Finally a bird (it is a duck in some and a swan in other versions) helped Gretel and Hansel to get home. Birds can symbolise freedom, prophecy, joy, immortality and human spirit. This story has all of these.

Needless to add birds have white color (if the color is mentioned) to emphasize their spiritual mission.

Water - after the transformation (Hansel and Gretel actually grow up in the witch's house) kids must pass the water if they want to get home. This alludes death (think about Hades in Greek mythology) but also rebirth (think about baptism in Christianity).

Did you learn something?


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Do you identify with Hansel or Gretel? Or maybe a witch?

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    • Mix Mafra profile image

      Michelle Mafra 3 years ago from Corona CA

      Great lens. Love the symbolism.

    • TolovajWordsmith profile image
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      Tolovaj Publishing House 3 years ago from Ljubljana

      @Mix Mafra: Makes two of us!

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      anonymous 3 years ago

      I like the entire story. Pretty sure I don't identify with the witch :)

    • TolovajWordsmith profile image
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      Tolovaj Publishing House 3 years ago from Ljubljana

      @anonymous: Great to hear that;)

    • TolovajWordsmith profile image
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      Tolovaj Publishing House 3 years ago from Ljubljana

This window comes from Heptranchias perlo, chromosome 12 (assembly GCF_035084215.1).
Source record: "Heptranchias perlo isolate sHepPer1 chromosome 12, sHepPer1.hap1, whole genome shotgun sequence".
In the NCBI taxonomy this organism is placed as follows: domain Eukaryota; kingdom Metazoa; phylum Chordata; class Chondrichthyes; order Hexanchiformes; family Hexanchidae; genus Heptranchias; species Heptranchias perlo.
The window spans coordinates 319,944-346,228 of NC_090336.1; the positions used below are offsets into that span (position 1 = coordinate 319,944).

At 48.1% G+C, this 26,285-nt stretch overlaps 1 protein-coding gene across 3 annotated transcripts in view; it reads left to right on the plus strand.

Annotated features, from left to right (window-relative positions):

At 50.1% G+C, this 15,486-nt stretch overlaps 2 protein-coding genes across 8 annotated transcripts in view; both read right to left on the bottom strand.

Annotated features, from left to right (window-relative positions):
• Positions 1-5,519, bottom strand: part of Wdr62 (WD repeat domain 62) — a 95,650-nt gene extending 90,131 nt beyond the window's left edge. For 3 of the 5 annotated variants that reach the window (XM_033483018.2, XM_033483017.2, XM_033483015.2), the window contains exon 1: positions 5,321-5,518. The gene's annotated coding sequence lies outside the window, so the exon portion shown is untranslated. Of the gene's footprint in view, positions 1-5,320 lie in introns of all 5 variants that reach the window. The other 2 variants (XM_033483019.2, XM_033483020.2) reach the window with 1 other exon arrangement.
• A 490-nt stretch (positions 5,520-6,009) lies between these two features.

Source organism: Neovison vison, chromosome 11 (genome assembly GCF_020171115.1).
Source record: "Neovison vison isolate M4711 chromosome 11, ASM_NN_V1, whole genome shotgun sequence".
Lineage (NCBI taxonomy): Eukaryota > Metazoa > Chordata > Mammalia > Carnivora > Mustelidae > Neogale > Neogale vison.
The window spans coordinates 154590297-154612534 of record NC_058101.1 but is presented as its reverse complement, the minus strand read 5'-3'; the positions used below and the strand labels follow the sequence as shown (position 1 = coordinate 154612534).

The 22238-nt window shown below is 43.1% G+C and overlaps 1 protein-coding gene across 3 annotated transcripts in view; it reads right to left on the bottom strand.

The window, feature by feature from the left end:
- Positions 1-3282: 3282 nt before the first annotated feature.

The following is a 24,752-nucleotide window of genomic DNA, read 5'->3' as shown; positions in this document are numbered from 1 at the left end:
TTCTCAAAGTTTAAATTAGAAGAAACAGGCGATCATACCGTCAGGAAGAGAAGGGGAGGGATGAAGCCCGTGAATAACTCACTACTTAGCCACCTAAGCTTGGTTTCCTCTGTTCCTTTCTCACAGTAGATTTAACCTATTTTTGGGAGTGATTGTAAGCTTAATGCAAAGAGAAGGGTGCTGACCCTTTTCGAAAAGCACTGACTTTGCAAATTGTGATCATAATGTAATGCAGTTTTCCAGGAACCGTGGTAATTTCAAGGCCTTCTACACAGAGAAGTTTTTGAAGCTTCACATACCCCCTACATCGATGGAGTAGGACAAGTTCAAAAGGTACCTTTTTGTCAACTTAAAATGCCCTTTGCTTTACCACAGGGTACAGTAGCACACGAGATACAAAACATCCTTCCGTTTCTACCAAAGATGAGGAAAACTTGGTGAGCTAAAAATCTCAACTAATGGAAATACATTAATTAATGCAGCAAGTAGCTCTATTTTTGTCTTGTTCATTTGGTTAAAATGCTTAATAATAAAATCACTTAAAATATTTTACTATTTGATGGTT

@LiteraryMind: Great to hear that:)

    • WriterJanis2 profile image

      WriterJanis2 3 years ago

      You give people much to think about.

    • TolovajWordsmith profile image
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      Tolovaj Publishing House 3 years ago from Ljubljana

      @WriterJanis2: Certainly hope so:)

    • aesta1 profile image

      Mary Norton 3 years ago from Ontario, Canada

      I used to love this story when I was a child. It scared me.

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      Aunt-Mollie 3 years ago

      Another great article! I really enjoyed your insight on the classic tale.

    • TolovajWordsmith profile image
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      Tolovaj Publishing House 3 years ago from Ljubljana

      @aesta1: It can be scary, I suppose.

    • TolovajWordsmith profile image
      Author

      Tolovaj Publishing House 3 years ago from Ljubljana

      @Aunt-Mollie: Great to hear that!

    • TolovajWordsmith profile image
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      Tolovaj Publishing House 3 years ago from Ljubljana

      @OneSavvyMama: Well, life is never really simple and great stories are always reflection of life, right? Thanks for your comment!

    • WriterJanis2 profile image

      WriterJanis2 3 years ago

      Pinned!

    • TolovajWordsmith profile image
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      Tolovaj Publishing House 3 years ago from Ljubljana

      @WriterJanis2: :)

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      othellos 3 years ago

      Another excellent analysis of a fairy tale. Now I understand why I liked Hansel & Gretel so much. I bookmarked it to send it later to a couple of teachers that I know. It's the least I can do. Thanks a lot:=)

    • TolovajWordsmith profile image
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      Tolovaj Publishing House 3 years ago from Ljubljana

      @othellos: I appreciate that!

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      webmavern 3 years ago

      Thanks for an interesting and informative lens!

    • TolovajWordsmith profile image
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      Tolovaj Publishing House 3 years ago from Ljubljana

      @webmavern: My pleasure!